Bunker Bean by Harry Leon Wilson


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Page 2

A rustling of papers from the opposite side of the desk promised a
diversion of his thoughts. Bean was a hireling and the person who
rustled the papers was his master, but the youth bestowed upon the great
man a look of profound, albeit not unkindly, contempt. It could be seen,
even as he sat in the desk-chair, that he was a short man; not an inch
better than Bean, there. He was old. Bean, when he thought of the
matter, was satisfied to guess him as something between fifty and
eighty. He didn't know and didn't care how many might be the years of
little Jim Breede. Breede was the most negligible person he knew.

He was nearly nothing, in Bean's view, if you came right down to it.
Besides being of too few inches for a man and unspeakably old, he was
unsightly. Nothing of the Gordon Dane about Breede. The little hair left
him was an atrocious foggy gray; never in order, never combed, Bean
thought. The brows were heavy, and still curiously dark, which made them
look threatening. The eyes were the coldest of gray, a match for the
hair in colour, and set far back in caverns. The nose was blunt, the
chin a mere knobby challenge, and between them was the unloveliest
moustache Bean had ever been compelled to observe; short, ragged, faded
in streaks. And wrinkles--wrinkles wheresoever there was room for them:
across the forehead that lost itself in shining yellow scalp; under the
eyes, down the cheeks, about the traplike mouth. He especially loathed
the smaller wrinkles that made tiny squares and diamonds around the back
of Breede's neck.

Sartorially, also, Bean found Breede objectionable. He forever wore the
same kind of suit. The very same suit, one might have thought, only Bean
knew it was renewed from time to time; it was the kind called "a decent
gray," and it had emphatically not been cut "to give the wearer the
appearance of perfect physical development." So far as Bean could
determine the sole intention had been to give the wearer plenty of room
under the arms and at the waist. Bean found it disgusting--a man who had
at least enough leisure to give a little thought to such matters.

Breede's shoes offended him. Couldn't the man pick out something natty,
a shapelier toe, buttons, a neat upper of tan or blue cloth--patent
leather, of course? But nothing of the sort; a strange, thin, nameless
leather, never either shiny or quite dull, as broad at the toe as any
place, no buttons; not even laces; elastic at the sides! Not _shoes_, in
any dressy sense. Things to be pulled on. And always the same, like the
contemptible suits of clothes.

He might have done a little something with his shirts, Bean thought; a
stripe or crossed lines, a bit of gay colour; but no! Stiff-bosomed
white shirts, cuffs that "came off," cuffs that fastened with hideous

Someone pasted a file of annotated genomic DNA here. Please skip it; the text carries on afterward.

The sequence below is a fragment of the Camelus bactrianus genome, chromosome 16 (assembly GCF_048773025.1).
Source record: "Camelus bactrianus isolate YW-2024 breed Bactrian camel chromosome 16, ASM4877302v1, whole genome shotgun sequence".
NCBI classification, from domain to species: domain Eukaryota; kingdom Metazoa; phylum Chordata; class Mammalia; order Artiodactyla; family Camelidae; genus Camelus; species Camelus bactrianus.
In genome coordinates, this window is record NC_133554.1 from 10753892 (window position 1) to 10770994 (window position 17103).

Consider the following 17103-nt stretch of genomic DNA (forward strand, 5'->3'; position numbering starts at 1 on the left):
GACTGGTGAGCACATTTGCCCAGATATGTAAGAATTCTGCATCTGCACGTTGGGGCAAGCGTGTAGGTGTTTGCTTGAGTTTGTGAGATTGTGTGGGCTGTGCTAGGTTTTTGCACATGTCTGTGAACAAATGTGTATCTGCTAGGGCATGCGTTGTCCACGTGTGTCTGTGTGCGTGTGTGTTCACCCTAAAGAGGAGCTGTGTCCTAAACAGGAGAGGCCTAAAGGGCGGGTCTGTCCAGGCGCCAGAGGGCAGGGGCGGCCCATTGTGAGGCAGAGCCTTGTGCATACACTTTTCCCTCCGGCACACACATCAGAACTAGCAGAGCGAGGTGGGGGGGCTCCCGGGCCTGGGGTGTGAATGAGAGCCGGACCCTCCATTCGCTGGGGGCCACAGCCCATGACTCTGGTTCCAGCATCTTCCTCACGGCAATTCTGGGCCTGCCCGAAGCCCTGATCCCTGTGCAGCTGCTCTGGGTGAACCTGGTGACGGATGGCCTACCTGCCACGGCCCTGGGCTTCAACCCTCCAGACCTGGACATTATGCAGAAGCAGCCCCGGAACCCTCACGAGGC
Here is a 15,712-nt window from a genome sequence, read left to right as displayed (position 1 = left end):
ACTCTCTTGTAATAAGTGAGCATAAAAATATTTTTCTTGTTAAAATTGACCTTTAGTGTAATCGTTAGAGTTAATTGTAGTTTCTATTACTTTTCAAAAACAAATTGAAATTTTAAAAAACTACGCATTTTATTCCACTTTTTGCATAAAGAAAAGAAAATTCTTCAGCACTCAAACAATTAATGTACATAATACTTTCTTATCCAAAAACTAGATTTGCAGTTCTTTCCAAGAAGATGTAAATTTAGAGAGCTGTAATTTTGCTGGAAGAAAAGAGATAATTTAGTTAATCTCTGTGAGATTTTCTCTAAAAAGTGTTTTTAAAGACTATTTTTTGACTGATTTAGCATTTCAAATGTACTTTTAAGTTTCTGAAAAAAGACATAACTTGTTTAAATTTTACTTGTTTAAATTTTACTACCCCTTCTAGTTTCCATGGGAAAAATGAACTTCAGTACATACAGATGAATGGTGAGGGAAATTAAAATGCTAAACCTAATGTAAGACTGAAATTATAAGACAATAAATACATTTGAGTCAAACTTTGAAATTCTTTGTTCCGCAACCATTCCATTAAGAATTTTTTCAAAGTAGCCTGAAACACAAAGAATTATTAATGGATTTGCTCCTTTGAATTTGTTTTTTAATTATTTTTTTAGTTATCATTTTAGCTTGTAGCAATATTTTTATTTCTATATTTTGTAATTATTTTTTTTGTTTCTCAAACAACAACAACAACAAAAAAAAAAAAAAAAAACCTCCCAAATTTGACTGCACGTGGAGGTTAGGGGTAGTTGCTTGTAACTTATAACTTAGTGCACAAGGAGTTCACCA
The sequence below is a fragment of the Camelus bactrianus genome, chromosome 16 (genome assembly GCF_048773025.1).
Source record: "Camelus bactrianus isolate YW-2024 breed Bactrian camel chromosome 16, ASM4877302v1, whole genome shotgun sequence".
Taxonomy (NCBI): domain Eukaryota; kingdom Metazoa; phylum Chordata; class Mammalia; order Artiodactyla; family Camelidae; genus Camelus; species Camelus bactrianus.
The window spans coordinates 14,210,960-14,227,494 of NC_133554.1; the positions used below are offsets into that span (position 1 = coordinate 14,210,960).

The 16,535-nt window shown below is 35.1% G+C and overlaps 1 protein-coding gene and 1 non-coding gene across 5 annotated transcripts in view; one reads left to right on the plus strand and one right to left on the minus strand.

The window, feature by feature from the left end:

metallic devices that Bean had learned to scorn. A collar too loose, a
black satin cravat, _and_ no scarf-pin; not even a cluster of tiny
diamonds.

From Breede and his ignoble attire Bean shifted the disfavour of his
glance to Breede's luncheon tray on the desk between them. Breede's
unvarying luncheon consisted of four crackers composed of a substance
that was said, on the outside of the package, to be "predigested," one
apple, and a glass of milk moderately inflated with seltzer. Bean
himself had fared in princely fashion that day on two veal cutlets
bathed in a German sauce of oily richness, a salad of purple cabbage, a
profusion of vegetables, two cups of coffee and a German pancake that of
itself would have disabled almost any but the young and hardy, or,
presumably, a German.

Bean guessed the cost of Breede's meal to be a bit under eight cents.
His own had cost sixty-five. He despised Breede for a petty economist.

Breede glanced up from his papers to encounter in Bean's eyes only a
look of respectful waiting.

"Take letter G.S. Hubbell gen' traffic mag'r lines Wes' Chicago dear sir
your favour twen'th instant--"

The words came from under that unacceptable moustache of Breede's like a
series of exhausts from a motorcycle. Bean recorded them in his
note-book. His shorthand was a marvel of condensed neatness. Breede had
had trouble with stenographers; he was not easy to "take." He spoke
swiftly, often indistinctly, and it maddened him to be asked to repeat.
Bean had never asked him to repeat, and he inserted the a's and the's
and all the minor words that Breede could not pause to utter. The letter
continued:

"--mus' have report at your earl's' convenience of earnings and expenses
of Grand Valley branch for las' four months with engineer's est'mate of
prob'le cost of repairs and maintenance for nex' year--"

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Books | Photos | Paul Mutton | Sun 18th Aug 2019, 19:32